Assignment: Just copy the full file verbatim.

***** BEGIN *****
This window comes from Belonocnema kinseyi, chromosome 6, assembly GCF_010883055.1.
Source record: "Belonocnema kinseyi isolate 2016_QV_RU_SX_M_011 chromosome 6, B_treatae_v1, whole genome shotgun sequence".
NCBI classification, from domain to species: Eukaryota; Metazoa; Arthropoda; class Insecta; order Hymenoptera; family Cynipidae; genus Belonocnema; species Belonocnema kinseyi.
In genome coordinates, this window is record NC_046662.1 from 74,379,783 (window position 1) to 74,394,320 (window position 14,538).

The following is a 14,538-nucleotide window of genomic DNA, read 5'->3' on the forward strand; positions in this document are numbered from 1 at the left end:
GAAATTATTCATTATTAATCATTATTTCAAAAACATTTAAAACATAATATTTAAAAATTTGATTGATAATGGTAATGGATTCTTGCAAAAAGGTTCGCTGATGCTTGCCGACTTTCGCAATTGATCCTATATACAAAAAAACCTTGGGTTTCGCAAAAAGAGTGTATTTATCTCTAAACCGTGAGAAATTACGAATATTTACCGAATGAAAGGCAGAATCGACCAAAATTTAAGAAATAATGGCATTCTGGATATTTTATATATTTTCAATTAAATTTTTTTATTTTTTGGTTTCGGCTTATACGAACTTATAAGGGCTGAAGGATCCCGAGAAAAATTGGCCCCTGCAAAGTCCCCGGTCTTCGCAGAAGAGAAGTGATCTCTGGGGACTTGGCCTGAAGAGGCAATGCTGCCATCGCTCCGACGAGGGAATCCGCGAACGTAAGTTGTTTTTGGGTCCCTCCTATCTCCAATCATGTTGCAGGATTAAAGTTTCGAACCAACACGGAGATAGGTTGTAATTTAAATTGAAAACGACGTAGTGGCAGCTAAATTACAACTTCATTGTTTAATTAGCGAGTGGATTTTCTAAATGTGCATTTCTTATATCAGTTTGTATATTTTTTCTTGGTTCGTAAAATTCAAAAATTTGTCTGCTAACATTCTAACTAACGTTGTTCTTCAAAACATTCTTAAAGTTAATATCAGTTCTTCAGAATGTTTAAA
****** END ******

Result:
This window comes from Belonocnema kinseyi, chromosome 6, assembly GCF_010883055.1.
Source record: "Belonocnema kinseyi isolate 2016_QV_RU_SX_M_011 chromosome 6, B_treatae_v1, whole genome shotgun sequence".
NCBI classification, from domain to species: Eukaryota; Metazoa; Arthropoda; class Insecta; order Hymenoptera; family Cynipidae; genus Belonocnema; species Belonocnema kinseyi.
In genome coordinates, this window is record NC_046662.1 from 74,379,783 (window position 1) to 74,394,320 (window position 14,538).

The following is a 14,538-nucleotide window of genomic DNA, read 5'->3' on the forward strand; positions in this document are numbered from 1 at the left end:
GAAATTATTCATTATTAATCATTATTTCAAAAACATTTAAAACATAATATTTAAAAATTTGATTGATAATGGTAATGGATTCTTGCAAAAAGGTTCGCTGATGCTTGCCGACTTTCGCAATTGATCCTATATACAAAAAAACCTTGGGTTTCGCAAAAAGAGTGTATTTATCTCTAAACCGTGAGAAATTACGAATATTTACCGAATGAAAGGCAGAATCGACCAAAATTTAAGAAATAATGGCATTCTGGATATTTTATATATTTTCAATTAAATTTTTTTATTTTTTGGTTTCGGCTTATACGAACTTATAAGGGCTGAAGGATCCCGAGAAAAATTGGCCCCTGCAAAGTCCCCGGTCTTCGCAGAAGAGAAGTGATCTCTGGGGACTTGGCCTGAAGAGGCAATGCTGCCATCGCTCCGACGAGGGAATCCGCGAACGTAAGTTGTTTTTGGGTCCCTCCTATCTCCAATCATGTTGCAGGATTAAAGTTTCGAACCAACACGGAGATAGGTTGTAATTTAAATTGAAAACGACGTAGTGGCAGCTAAATTACAACTTCATTGTTTAATTAGCGAGTGGATTTTCTAAATGTGCATTTCTTATATCAGTTTGTATATTTTTTCTTGGTTCGTAAAATTCAAAAATTTGTCTGCTAACATTCTAACTAACGTTGTTCTTCAAAACATTCTTAAAGTTAATATCAGTTCTTCAGAATGTTTAAA